Fighting Insurance Companies When They Declare Your Car a Total Loss Following an Accident
Getting into an accident that damages your car can cause major inconvenience and expense. The last thing you want in that situation is to have to fight with an insurance company over its decision to declare your car a total loss, or about the amount of money the insurance company will pay you as a total loss settlement.
The law dictates when an insurance company is allowed to declare your car a total loss. Here’s an overview of the requirements, and of issues you may want to fight the insurance company over when it declares your car a total loss.
The Basics of Declaring Cars a Total Loss
The auto insurance you carry on a car you registered in New York or New Jersey protects you, among other things, against the costs associated with repairing or replacing your car if it sustains damage in an accident.
After you notify your insurance company of accident damage to your car, the insurance company must decide how much to pay you for that damage. In that regard, the insurance company has a choice to make: it can pay to repair the damage, or it can declare your car a “total loss” and pay a lump sum settlement that, at least in theory, leaves you with enough money to purchase a comparable replacement vehicle.
On the surface, that choice seems simple enough. In reality, however, it gets complicated, because of how insurance companies determine a total loss, and because of the legal and practical consequences to you of that declaration.
What Total Loss Means for Insurance Companies
We tend to hear the words “total loss” and “totaled” and think it means severe damage that makes a car unrepairable and undrivable.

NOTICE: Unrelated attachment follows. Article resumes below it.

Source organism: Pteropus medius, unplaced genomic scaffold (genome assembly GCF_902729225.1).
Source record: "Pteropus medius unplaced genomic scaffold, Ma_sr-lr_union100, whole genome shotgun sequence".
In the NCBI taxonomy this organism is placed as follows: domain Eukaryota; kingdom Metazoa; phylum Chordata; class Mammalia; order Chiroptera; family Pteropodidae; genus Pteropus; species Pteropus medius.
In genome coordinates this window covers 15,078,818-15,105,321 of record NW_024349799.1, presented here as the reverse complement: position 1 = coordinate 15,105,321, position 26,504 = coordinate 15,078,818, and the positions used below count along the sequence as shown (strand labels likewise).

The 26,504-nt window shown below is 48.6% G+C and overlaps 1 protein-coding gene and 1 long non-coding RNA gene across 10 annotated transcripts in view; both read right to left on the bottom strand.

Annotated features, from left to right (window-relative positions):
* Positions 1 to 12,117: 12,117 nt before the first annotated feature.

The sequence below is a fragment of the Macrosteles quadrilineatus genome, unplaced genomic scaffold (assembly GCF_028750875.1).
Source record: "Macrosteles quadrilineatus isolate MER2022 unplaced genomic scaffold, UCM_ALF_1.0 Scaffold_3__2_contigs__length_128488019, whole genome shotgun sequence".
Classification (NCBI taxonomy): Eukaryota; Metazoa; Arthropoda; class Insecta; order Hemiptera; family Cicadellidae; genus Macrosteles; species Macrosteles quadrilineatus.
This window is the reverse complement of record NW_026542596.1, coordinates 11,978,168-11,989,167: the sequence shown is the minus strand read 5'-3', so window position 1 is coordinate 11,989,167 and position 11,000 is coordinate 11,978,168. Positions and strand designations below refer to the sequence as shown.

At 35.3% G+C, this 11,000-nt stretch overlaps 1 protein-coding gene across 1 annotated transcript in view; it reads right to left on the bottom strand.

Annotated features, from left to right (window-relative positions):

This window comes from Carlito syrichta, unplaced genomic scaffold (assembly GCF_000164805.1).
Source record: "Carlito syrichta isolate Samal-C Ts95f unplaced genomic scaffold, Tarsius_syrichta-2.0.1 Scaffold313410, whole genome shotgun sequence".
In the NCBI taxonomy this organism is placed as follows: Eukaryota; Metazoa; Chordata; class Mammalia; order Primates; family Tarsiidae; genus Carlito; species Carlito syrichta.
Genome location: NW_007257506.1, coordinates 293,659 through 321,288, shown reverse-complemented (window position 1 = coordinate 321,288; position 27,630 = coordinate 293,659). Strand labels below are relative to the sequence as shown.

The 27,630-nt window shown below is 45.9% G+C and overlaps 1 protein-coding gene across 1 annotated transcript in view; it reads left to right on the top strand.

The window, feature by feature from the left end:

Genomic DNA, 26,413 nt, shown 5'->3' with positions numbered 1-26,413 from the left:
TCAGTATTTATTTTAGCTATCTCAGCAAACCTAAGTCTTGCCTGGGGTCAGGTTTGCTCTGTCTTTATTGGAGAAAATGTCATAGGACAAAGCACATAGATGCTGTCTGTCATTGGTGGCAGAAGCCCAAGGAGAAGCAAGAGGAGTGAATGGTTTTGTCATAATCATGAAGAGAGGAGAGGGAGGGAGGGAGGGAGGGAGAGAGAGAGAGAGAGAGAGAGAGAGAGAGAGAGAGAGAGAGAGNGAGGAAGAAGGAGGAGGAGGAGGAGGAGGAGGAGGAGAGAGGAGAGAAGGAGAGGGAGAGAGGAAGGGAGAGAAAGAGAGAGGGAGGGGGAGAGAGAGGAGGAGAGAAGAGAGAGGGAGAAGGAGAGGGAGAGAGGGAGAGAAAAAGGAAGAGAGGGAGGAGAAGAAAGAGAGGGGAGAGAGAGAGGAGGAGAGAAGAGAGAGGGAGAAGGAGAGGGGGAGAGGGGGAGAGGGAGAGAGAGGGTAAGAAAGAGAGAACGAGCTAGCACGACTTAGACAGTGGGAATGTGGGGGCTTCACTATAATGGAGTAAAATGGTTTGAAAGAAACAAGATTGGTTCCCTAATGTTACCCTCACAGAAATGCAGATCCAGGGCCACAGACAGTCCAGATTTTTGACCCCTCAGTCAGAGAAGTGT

Insurance companies, however, use a much broader definition of those terms. To them, a total loss exists whenever the cost of repairing accident damage exceeds the car’s value (or a percentage of that value) after repair.
Defining a total loss that way certainly includes cars damaged beyond repair. But it can also include an older, lower-value car that needs only minor repairs, simply because the repair cost exceeds most or all of the car’s value after you fix it.
In other words, insurance companies view total loss through an economic lens. They ask if repairing a car is worth the money, given the car’s value, and if not, then they declare it a total loss.
Insurance companies make this cost-benefit determination largely through mathematical formulas that crunch the costs of replacement parts, labor rates, average car values in your geographic area, and the price of cars when sold as salvage or scrap. They sometimes must also factor-in state-specific laws and regulations that dictate what constitutes a total loss.
Because of those formulas and rules, an insurance company’s economic cost-benefit decision to declare your car a total loss may seem unreasonable, even nonsensical.
Consequences of a Total Loss Declaration
Unfortunately, that decision can also have significant practical, financial, and legal consequences for you.
First, in most states, it means that unless you negotiate an alternative arrangement with the insurance company, you must turn your damaged car over to the insurance company. In New York, for example, insurers must take possession of any car declared a total loss unless the owner is permitted to retain the car as part of a claim settlement. In New Jersey, the law gives insurers the option of requiring that car owners turn over title and possession of the damaged car in the event of a total loss declaration, and most do.
Next, it means that the insurance company will offer you a settlement payment based on the actual cash value (ACV) of your totaled car. In theory, the amount of the payment (after your deductible) should cover the balance of any car loan you have, and hopefully put enough money in your pocket to purchase a replacement vehicle. In practice, however, it does not always go that way.